That’s the important point. A new transaction transferring ownership doesn’t change the fact that sometime before I was the owner of that house.
If we take important decisions using information in the ledger we want that information to be immutable; we need to establish causality and hold it permanent. To be even more precise, thinking about time as a dimension and considering that time is a one-way street, we should conclude that history should be immutable.
We still didn’t talk about if the ledger is digital or not. It could be a paper-based ledger, relational database, blockchain, etc; but that’s an implementation detail that doesn’t change by any means the importance of immutability in our example. Immutability is a design decision.
What does immutability mean in the context of blockchains?
As a refresher, remember the following:
- Blockchains are distributed ledgers.
- The distributed part refers to many participating nodes, in particular having a copy of the ledger.
- The blockchain consensus algorithm is responsible for all the nodes to, eventually, converge to the same ledger.
- Blockchains are made of ordered blocks, where each block contains the hash of the previous block (that’s why its called blockchain; blocks are chained with hashes).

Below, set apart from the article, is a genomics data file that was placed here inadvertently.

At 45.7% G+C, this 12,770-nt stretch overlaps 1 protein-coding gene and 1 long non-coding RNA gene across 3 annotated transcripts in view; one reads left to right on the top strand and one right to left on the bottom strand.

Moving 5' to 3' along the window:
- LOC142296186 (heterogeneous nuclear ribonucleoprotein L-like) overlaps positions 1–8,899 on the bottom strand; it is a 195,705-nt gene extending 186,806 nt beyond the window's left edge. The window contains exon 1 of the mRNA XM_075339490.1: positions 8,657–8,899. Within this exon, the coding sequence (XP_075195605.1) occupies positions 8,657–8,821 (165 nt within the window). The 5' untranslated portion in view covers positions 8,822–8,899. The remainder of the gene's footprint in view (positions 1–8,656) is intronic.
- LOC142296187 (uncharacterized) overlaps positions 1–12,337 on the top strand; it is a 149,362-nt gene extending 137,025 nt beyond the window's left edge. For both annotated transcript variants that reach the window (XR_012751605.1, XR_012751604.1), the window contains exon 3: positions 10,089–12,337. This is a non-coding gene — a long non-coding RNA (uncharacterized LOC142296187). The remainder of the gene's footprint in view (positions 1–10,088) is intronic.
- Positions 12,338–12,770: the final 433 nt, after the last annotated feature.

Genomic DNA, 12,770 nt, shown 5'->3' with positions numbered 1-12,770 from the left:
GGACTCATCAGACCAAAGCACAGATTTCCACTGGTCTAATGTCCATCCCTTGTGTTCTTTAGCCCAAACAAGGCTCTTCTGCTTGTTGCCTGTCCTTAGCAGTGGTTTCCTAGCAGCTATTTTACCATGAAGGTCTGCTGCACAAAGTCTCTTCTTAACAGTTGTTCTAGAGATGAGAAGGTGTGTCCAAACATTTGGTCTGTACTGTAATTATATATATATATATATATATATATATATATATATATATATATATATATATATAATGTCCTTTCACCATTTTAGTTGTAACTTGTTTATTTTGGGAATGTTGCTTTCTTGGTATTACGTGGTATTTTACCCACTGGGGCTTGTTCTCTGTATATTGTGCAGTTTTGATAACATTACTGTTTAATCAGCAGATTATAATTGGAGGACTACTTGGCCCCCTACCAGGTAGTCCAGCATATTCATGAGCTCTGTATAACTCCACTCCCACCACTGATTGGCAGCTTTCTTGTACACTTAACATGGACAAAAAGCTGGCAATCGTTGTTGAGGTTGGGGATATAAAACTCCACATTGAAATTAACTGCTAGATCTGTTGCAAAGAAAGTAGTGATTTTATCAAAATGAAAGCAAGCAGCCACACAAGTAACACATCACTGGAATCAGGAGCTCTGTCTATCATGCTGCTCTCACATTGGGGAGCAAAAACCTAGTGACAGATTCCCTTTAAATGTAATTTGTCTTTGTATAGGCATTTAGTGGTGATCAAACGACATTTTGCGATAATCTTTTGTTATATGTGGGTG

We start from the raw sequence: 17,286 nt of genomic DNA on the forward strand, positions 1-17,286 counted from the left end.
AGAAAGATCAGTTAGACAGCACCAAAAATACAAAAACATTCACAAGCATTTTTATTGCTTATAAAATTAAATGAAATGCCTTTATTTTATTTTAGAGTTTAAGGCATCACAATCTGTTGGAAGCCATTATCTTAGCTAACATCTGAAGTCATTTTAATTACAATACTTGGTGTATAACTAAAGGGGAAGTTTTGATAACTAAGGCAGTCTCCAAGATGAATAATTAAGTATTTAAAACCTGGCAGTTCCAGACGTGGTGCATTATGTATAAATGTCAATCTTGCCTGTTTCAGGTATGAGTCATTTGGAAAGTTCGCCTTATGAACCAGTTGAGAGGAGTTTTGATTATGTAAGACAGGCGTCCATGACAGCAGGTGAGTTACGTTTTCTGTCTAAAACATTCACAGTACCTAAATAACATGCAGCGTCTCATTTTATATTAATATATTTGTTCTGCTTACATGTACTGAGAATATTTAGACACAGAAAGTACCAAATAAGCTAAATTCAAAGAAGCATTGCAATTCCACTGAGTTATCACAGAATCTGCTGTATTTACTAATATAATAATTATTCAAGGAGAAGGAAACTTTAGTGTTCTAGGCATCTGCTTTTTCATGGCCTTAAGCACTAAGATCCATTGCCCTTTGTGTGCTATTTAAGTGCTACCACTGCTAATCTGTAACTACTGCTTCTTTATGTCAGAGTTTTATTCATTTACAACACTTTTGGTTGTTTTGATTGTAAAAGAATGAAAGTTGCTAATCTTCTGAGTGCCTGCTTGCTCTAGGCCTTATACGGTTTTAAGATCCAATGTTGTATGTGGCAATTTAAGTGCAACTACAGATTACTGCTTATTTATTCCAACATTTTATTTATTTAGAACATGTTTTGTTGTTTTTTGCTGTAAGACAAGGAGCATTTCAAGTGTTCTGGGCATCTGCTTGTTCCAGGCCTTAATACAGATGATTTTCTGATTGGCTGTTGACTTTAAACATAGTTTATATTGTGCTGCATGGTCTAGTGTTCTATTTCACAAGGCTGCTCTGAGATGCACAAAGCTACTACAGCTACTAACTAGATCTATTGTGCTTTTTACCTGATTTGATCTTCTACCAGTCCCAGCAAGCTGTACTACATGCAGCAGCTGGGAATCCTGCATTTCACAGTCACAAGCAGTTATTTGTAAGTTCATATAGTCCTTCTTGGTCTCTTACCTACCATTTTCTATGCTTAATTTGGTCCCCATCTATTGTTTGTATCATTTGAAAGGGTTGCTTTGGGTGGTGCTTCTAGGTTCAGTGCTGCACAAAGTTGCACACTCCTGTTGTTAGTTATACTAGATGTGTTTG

- Blockchains are append-only data structures.
Blockchains as ledger implementations are used to model the history of transactions. A transaction happened if it is part of history. As we mentioned earlier, history is immutable therefore blockchains should be immutable too.
The last point of the above list mentions that blockchains are append-only data structures; this is a requisite since every generated block can’t be changed to preserve immutability.
What if we have the same ordered history of transactions but grouped differently in blocks (e.g., we make blocks with twice the size)? We can ask if we have multiple blockchains for the same history. That’s a more subtle discussion since we have two representations of the same history. In the case of Bitcoin, when a block is generated a generation transaction is included by miners which contains a reward, making history different if the same ordered transactions are grouped differently in blocks.
Breaking immutability in blockchains refers to how hard is it to convince the majority of the nodes to alter an existing block. If this could be possible we would have changed history leading to maybe unacceptable consequences.
In part 2, I’ll compare implementation differences in this design goal in two solutions:
- A public blockchain that uses a Proof of Work (PoW) consensus mechanism, for example, Bitcoin.
- A private blockchain, in particular Hyperledger Fabric.
I think the contrast between both is pretty interesting since the core idea of chaining blocks have very different importance in immutability.
Immutability in public/private blockchains — Part 1 was originally published in Towards Data Science on Medium, where people are continuing the conversation by highlighting and responding to this story.